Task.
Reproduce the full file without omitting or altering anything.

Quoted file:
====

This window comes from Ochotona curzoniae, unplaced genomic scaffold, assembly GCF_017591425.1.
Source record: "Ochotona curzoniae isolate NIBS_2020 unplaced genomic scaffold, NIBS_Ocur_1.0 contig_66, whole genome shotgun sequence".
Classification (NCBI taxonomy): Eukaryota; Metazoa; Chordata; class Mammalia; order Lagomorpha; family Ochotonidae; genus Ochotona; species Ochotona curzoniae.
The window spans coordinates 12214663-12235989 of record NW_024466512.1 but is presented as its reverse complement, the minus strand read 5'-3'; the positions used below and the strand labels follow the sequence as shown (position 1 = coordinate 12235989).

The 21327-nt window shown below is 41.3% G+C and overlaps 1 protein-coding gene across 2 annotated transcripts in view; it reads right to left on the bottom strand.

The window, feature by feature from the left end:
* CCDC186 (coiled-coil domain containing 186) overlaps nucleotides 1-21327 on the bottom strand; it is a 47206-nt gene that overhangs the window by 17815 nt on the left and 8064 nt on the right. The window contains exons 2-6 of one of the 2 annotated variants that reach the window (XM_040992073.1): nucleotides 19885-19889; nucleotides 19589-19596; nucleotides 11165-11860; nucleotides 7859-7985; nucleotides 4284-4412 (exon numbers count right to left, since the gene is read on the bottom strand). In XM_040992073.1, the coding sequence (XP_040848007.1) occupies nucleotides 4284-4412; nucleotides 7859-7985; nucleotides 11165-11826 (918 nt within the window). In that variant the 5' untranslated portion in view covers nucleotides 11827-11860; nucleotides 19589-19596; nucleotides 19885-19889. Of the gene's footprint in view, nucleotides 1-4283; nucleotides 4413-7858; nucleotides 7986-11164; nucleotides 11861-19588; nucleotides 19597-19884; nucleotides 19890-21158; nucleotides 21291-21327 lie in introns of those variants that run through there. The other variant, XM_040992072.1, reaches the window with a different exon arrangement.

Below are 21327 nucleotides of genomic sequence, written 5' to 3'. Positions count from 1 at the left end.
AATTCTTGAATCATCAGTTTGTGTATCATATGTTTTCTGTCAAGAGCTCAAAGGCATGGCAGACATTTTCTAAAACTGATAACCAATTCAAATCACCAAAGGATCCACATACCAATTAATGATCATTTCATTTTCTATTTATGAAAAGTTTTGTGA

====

This window comes from Ochotona curzoniae, unplaced genomic scaffold, assembly GCF_017591425.1.
Source record: "Ochotona curzoniae isolate NIBS_2020 unplaced genomic scaffold, NIBS_Ocur_1.0 contig_66, whole genome shotgun sequence".
Classification (NCBI taxonomy): Eukaryota; Metazoa; Chordata; class Mammalia; order Lagomorpha; family Ochotonidae; genus Ochotona; species Ochotona curzoniae.
The window spans coordinates 12214663-12235989 of record NW_024466512.1 but is presented as its reverse complement, the minus strand read 5'-3'; the positions used below and the strand labels follow the sequence as shown (position 1 = coordinate 12235989).

The 21327-nt window shown below is 41.3% G+C and overlaps 1 protein-coding gene across 2 annotated transcripts in view; it reads right to left on the bottom strand.

The window, feature by feature from the left end:
* CCDC186 (coiled-coil domain containing 186) overlaps nucleotides 1-21327 on the bottom strand; it is a 47206-nt gene that overhangs the window by 17815 nt on the left and 8064 nt on the right. The window contains exons 2-6 of one of the 2 annotated variants that reach the window (XM_040992073.1): nucleotides 19885-19889; nucleotides 19589-19596; nucleotides 11165-11860; nucleotides 7859-7985; nucleotides 4284-4412 (exon numbers count right to left, since the gene is read on the bottom strand). In XM_040992073.1, the coding sequence (XP_040848007.1) occupies nucleotides 4284-4412; nucleotides 7859-7985; nucleotides 11165-11826 (918 nt within the window). In that variant the 5' untranslated portion in view covers nucleotides 11827-11860; nucleotides 19589-19596; nucleotides 19885-19889. Of the gene's footprint in view, nucleotides 1-4283; nucleotides 4413-7858; nucleotides 7986-11164; nucleotides 11861-19588; nucleotides 19597-19884; nucleotides 19890-21158; nucleotides 21291-21327 lie in introns of those variants that run through there. The other variant, XM_040992072.1, reaches the window with a different exon arrangement.

Below are 21327 nucleotides of genomic sequence, written 5' to 3'. Positions count from 1 at the left end.
AATTCTTGAATCATCAGTTTGTGTATCATATGTTTTCTGTCAAGAGCTCAAAGGCATGGCAGACATTTTCTAAAACTGATAACCAATTCAAATCACCAAAGGATCCACATACCAATTAATGATCATTTCATTTTCTATTTATGAAAAGTTTTGTGA